A bow (Sindarin: cú, ping; Quenya: quinga, cú ) is a long-range weapon usually, but not exclusively, made of wood that shoots arrows. A bowstring is attached to "nocks" (or notches) cut into the bow at either end to support the arrow, and also to transmit the energy which shoots it. The string is pulled back and released ('loosed') to shoot the arrow.
Bows in Middle-earth were chiefly used by the Elves, but other peoples had archers such as the people of Gondor and Rohan, the Dúnedain, Dwarves, and even Hobbits. People who use these weapons are called archers or bowmen.
As the Vala Oromë was a great hunter, he may have invented it or at the very least fathomed it for use as a weapon. However, as the Elves were firstborn, they invented it and mastered it, and from there passed it on to men and then on to others.
The longbow most likely came into existence during the First Age of Sun, but also have been first wielded during the Ages of Stars, either in Valinor or Beleriand by Teleri Elves. Wherever it made its first appearance, the longbow from the start was seen as an excellent weapon. The first to wield this deadly weapon were the Elves, but of which kind and of what part of Arda they resided in is up to debate. However, many others have also wielded this weapon in many other places of Arda.
The human woodsmen in The Hobbit were said to use great yew bows, as did Saruman's Uruk-hai.
The bows of the elves tended to have curves to allow them to shoot further and faster making them superior to bows fashioned by lesser races. Bows used by the Rohirrim were made short and compact to allow for more flexible usage on horseback, whereas the bows of Gondor were larger and were used more conventionally on foot.
Beleg Strongbow got his nickname from the massive bow he used, which was of course a longbow of Elven make. The longbow in Beleriand was used first by the Sindar Elves of Doriath and then spread to other peoples as they entered the region. Those others seen using the longbow were the Green Elves of Ossiriand (later Lindon), the Ñoldor, the Edain and later the Easterlings. The longbow had perhaps its greatest impact in Doriath, where it was used to hunt many orcs and evil creatures seen prowling around the forest. It was used in numerous battles, most notably the Nírnaeth Arnoediad (Battle of Unnumbered Tears), when the reinforcements from Gondolin, led by King Turgon, sent many archers into the fray against Morgoth. These archers also probably covered Turgon's retreat when the battle went ill for Húrin and Huor. When Beleriand fell into ruin, many peoples escaped from the destroyed land and with them went their weapons, the longbow being chief among them.
Many Elven kingdoms were founded in Middle-earth after the fall of Morgoth, and each used the longbow to great effect. The Silvan realms of Lórien and Mirkwood were widely known for their expert archers, who mostly used the longbow in their surprise attacks. The High Elves of Rivendell and Lindon also had highly skilled longbowmen, such as the famous Elladan, son of Elrond.
Legolas was perhaps one of the most skilled bow users in the history of Middle-earth. His feats included shooting multiple enemies with one arrow, shooting down a Mumakil single-handedly (in the film rendition), felling many Uruks at Helm's Deep, and making pincushions out of orcs at a league or more.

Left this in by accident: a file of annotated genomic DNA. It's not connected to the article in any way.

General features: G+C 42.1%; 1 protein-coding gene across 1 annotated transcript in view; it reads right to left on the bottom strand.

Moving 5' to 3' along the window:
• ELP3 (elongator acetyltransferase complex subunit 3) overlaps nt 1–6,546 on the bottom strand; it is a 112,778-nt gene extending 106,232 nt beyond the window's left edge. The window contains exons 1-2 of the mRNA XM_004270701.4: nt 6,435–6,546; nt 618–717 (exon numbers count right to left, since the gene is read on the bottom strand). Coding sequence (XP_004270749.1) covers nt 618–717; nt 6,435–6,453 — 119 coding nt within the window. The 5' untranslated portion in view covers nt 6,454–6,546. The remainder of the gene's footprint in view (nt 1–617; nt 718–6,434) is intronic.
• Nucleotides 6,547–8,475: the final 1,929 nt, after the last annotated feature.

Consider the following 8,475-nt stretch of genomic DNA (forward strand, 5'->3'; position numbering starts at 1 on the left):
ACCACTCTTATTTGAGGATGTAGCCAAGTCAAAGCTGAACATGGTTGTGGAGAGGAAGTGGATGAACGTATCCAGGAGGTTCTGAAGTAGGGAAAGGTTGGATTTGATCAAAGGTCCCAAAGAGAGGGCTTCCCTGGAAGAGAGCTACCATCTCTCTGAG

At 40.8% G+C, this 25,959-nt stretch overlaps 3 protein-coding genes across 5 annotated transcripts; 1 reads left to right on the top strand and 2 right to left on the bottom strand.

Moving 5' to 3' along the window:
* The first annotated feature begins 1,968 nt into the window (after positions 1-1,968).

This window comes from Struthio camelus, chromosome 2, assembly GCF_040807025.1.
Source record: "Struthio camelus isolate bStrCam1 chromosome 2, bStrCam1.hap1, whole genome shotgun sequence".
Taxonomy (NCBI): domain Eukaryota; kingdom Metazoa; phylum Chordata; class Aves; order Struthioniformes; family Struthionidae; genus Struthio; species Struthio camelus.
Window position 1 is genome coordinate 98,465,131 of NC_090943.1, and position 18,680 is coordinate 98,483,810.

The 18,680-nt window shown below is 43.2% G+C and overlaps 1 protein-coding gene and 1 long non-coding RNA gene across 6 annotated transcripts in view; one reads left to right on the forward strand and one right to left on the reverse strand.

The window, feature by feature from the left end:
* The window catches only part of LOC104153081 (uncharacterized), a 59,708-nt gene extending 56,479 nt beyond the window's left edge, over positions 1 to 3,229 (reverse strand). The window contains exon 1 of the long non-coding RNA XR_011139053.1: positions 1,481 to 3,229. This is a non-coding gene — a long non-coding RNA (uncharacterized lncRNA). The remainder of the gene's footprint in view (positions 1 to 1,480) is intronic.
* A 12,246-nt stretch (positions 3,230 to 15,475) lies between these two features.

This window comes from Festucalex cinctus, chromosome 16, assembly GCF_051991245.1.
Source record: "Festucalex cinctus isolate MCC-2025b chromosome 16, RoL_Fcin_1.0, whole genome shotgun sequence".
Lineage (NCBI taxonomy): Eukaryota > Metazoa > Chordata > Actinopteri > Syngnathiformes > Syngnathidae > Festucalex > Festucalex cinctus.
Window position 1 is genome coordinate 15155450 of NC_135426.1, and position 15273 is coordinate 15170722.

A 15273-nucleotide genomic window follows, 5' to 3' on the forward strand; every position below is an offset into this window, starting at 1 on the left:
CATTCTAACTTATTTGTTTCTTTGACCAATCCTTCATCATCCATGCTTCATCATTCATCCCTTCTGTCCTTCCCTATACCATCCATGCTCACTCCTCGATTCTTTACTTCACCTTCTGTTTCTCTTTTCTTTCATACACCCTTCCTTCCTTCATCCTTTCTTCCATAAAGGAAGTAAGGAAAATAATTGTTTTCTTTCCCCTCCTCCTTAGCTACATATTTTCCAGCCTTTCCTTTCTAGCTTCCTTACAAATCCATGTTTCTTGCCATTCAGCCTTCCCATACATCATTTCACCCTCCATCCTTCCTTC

Among the Dúnedain
The famous Númenórean steel bows were among the greatest of the types of longbows. As the name implies, these bows were made of steel, and only the strongest among the Númenóreans could wield them. In the later days of the Dúnedain, the kingdoms of Gondor and Arnor both had units of soldiers known simply as rangers, whose chief weapon was a wooden longbow, most likely made of yew or Lebethron. When Arnor fell into ruin, the surviving Dúnedain became known as the Rangers of the North, highly known for their skill with the longbow among other traits. In Gondor, the Rangers of Ithilien were formed when their homeland, Ithilien, became depopulated after Mordor's forces displaced many of the people living there. These rangers were not unlike their northern kin, skilled with a longbow and capable of organized ambushes. Apart from the Ithilien rangers, many other Gondorian soldiers made use of the longbow, such as the Blackroot Vale archers and the standard Gondorian archer.
The Men of the North most associated with the use of the longbow are those from the city-states of Dale and Lake-town. Indeed, a famous archer and later king of Dale, Bard the Bowman, is said to have single-handedly shot down the dragon Smaug the Golden through use of a well-crafted longbow. This later led to a formation of Dale archers known as the Bardings, highly skilled and copies of the famous original! In fact, the longbow was an instrument of daily use among some Men of Dale, for hunting was a great pastime among the descendants of Bard. However, the Northmen of Dale were to come into contact with another power that also made use of the longbow, and to great effect.
Among Evil Men
The make of the longbow is simple, yet it adds up to a deadly craft. It is made of one whole piece of wood, which can be anything from mallorn to yew. The string is made from a similar range of materials, sometimes of elf hair; the string of Legolas' bow from Lothlórien was made from Galadriel's hair. The wood is slightly curved, and depending on the type of bow, may be strung with the curve or against it, the latter style making it a recurve bow with greater range. Some Elven bows may have been recurve.
The longbow in real life is credited to having been made and used to great extent by the Welsh and is associated with many English victories in the Middle Ages such as at Agincourt. This is likely where Tolkien got his idea of longbowmen.
Other types of bows
- Crossbow - A similar weapon to the bow. The crossbow is never mentioned in the works of J.R.R. Tolkien, and only appears in various adaptations.